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Commonwealth v. Beaufort

Superior Court of Pennsylvania

March 24, 2015

COMMONWEALTH OF PENNSYLVANIA, Appellee
v.
MICHAEL T. BEAUFORT, Appellant

Appeal from the Judgment of Sentence Entered February 21, 2014, in the Court of Common Pleas of Philadelphia County, Criminal Division, at No(s): CP-51-CR-0009076-2013, MC-51-CR-0014862-2012.

BEFORE: STABILE, JENKINS, and STRASSBURGER,[*] JJ.

OPINION

Page 1268

STRASSBURGER, J.

Michael T. Beaufort (Appellant) appeals from the judgment of sentence entered February 21, 2014, following his conviction for two counts of driving under the influence (DUI). For the following reasons, we affirm.

On April 12, 2012, Appellant was arrested and charged with, inter alia, DUI. His case was listed for trial in Philadelphia's Municipal Court. Prior to trial, Appellant moved for dismissal of his case pursuant to the municipal court prompt trial rule, Pa.R.Crim.P. 1013.[1] That motion was denied, following a hearing, on February 22, 2013. On April 10, 2013, Appellant proceeded to a stipulated trial in Municipal Court and was found guilty of DUI. On June 17, 2013, Appellant was sentenced to a term of 72 hours to four months of incarceration and a concurrent six month term of probation.

On July 17, 2013, Appellant filed an appeal in the Court of Common Pleas seeking a trial de novo. On January 27, 2014, following a waiver trial, Appellant was found guilty of two counts of DUI. On February 3, 2014, Appellant filed a motion for extraordinary relief with the Court of Common Pleas again seeking appellate review of the Municipal Court's denial of his Rule 1013 motion to dismiss. On February 21, 2014, the court denied Appellant's motion and sentenced him to 60 days to six months of incarceration and a concurrent term of six months' probation. Appellant filed a motion for reconsideration which was denied following a hearing on March 6, 2014. This timely appeal followed. Appellant complied with the trial court's request to file a concise statement of errors complained of on appeal pursuant to Pa.R.A.P. 1925(b).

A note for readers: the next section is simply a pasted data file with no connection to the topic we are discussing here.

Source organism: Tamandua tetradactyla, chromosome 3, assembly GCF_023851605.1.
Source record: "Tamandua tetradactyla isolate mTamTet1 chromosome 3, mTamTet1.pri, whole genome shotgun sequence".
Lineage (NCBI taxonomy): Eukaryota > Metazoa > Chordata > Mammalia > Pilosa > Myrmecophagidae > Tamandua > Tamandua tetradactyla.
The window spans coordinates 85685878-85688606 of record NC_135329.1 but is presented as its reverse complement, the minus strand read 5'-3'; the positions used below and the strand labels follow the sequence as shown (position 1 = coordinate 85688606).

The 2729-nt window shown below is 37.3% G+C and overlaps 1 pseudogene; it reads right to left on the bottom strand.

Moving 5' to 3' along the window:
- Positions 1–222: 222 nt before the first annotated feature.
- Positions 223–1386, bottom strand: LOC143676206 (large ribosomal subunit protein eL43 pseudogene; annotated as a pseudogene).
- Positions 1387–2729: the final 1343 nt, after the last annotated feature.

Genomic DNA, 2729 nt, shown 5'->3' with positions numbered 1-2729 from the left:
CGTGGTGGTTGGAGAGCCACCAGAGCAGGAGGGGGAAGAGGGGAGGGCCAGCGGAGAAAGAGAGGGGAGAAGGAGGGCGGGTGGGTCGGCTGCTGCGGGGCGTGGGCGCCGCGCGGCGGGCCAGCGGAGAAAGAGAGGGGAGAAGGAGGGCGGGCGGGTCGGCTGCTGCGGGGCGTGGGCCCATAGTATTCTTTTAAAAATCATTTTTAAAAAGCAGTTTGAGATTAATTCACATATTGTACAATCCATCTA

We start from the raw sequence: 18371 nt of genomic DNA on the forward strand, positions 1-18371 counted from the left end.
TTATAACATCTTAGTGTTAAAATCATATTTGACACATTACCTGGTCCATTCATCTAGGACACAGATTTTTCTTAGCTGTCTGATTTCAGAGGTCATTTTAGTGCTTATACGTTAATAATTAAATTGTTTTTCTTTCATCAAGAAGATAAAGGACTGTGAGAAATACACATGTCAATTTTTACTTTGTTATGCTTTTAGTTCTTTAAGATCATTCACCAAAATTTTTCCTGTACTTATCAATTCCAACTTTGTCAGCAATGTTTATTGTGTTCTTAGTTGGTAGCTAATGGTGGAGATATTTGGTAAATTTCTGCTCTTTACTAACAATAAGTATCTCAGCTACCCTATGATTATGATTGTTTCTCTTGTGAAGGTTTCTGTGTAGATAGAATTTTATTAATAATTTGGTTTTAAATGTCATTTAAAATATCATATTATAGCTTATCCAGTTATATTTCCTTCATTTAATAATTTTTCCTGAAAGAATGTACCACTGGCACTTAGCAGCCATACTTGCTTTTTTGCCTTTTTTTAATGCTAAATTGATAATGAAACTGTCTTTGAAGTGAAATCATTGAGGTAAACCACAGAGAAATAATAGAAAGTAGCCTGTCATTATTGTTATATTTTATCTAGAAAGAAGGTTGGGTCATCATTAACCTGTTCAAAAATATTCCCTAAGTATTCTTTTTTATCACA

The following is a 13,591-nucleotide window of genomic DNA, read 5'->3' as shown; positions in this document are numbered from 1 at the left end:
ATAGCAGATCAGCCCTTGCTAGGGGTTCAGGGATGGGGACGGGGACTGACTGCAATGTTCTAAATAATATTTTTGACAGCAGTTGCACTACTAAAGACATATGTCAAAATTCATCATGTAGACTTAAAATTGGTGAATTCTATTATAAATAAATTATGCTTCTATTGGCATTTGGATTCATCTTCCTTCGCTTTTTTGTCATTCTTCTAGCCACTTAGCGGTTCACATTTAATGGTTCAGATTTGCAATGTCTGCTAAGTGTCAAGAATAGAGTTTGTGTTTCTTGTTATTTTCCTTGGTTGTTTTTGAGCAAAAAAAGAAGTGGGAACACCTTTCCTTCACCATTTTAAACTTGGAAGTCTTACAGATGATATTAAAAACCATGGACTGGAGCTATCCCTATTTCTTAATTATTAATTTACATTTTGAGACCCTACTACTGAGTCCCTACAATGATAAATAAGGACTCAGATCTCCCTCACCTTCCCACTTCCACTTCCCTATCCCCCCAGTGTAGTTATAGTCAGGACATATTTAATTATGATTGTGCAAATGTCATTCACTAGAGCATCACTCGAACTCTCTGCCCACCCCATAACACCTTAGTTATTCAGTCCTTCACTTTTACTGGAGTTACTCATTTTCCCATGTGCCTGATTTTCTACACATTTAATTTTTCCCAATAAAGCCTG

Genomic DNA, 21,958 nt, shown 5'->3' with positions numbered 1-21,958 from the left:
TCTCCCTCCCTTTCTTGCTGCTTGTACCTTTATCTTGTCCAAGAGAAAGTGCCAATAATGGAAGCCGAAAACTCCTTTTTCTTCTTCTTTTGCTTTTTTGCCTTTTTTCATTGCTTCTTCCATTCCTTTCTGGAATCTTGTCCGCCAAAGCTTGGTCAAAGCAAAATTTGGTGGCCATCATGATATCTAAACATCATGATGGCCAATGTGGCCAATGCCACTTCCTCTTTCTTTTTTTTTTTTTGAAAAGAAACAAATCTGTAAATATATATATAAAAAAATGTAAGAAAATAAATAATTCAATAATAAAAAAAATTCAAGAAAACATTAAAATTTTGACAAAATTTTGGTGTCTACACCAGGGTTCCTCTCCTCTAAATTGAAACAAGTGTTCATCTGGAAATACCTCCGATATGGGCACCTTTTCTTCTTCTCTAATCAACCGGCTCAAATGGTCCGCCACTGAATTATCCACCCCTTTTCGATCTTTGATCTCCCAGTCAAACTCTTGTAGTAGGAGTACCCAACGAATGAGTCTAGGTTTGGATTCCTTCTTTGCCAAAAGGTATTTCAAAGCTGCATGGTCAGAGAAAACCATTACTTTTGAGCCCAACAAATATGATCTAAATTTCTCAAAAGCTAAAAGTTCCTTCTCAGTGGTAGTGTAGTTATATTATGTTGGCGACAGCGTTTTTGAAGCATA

Appellant raises a single issue for our review: whether the Municipal Court

Page 1269

erred in denying his request for dismissal under Rule 1013. Appellant's Brief at 2. This claim is moot.

An appellant convicted in Philadelphia's Municipal Court has two appellate options.

Pennsylvania Rule of Criminal Procedure 1006(1)(a) provides that a defendant convicted in Philadelphia Municipal Court has the right to request either a trial de novo or file a petition for a writ of certiorari with the Philadelphia Court of Common Pleas. This Court has held that when a defendant files a petition for a writ of certiorari, the Philadelphia Court of Common Pleas sits as an appellate court.

Commonwealth v. Coleman, 2011 PA Super 84, 19 A.3d 1111, 1118-19 (Pa. Super. 2011) (citations omitted). " A trial de novo gives the defendant a new trial without reference to the Municipal Court record; a petition for writ of certiorari asks the Common Pleas Court to review the record made in the Municipal Court." Commonwealth v. Menezes, 2005 PA Super 90, 871 A.2d 204, 207 n.2 (Pa. Super. 2005). These options are mutually exclusive. Pa.R.Crim.P. 1008(A) (" The notice [of appeal from a Municipal Court ruling] shall state which method of review is being sought in the court of common pleas by indicating whether it is a notice of appeal or notice of a petition for a writ of certiorari." ). Appellant's claim that the Municipal Court erred in denying his Rule 1013 motion was reviewable by writ of certiorari. See Commonwealth v. Preston, 2006 PA Super 170, 904 A.2d 1 (Pa. Super. 2006); Commonwealth v. Staten, 2008 PA Super 118, 950 A.2d 1006 (Pa. Super. 2008). However, because he forewent that option in favor of proceeding to a trial de novo, the issue of whether he was timely tried in the Municipal Court became moot. Commonwealth v. Appel, 218, 438 Pa.Super. 214, 652 A.2d 341, 343 (Pa. Super. 1994) (" Appellant was afforded a trial de novo and, therefore, matters pertaining to the proceedings before the district magistrate are irrelevant." ). Thus, the Court of Common Pleas did not err in declining to address Appellant's issue.

Judgment of sentence affirmed.

Judgment Entered.


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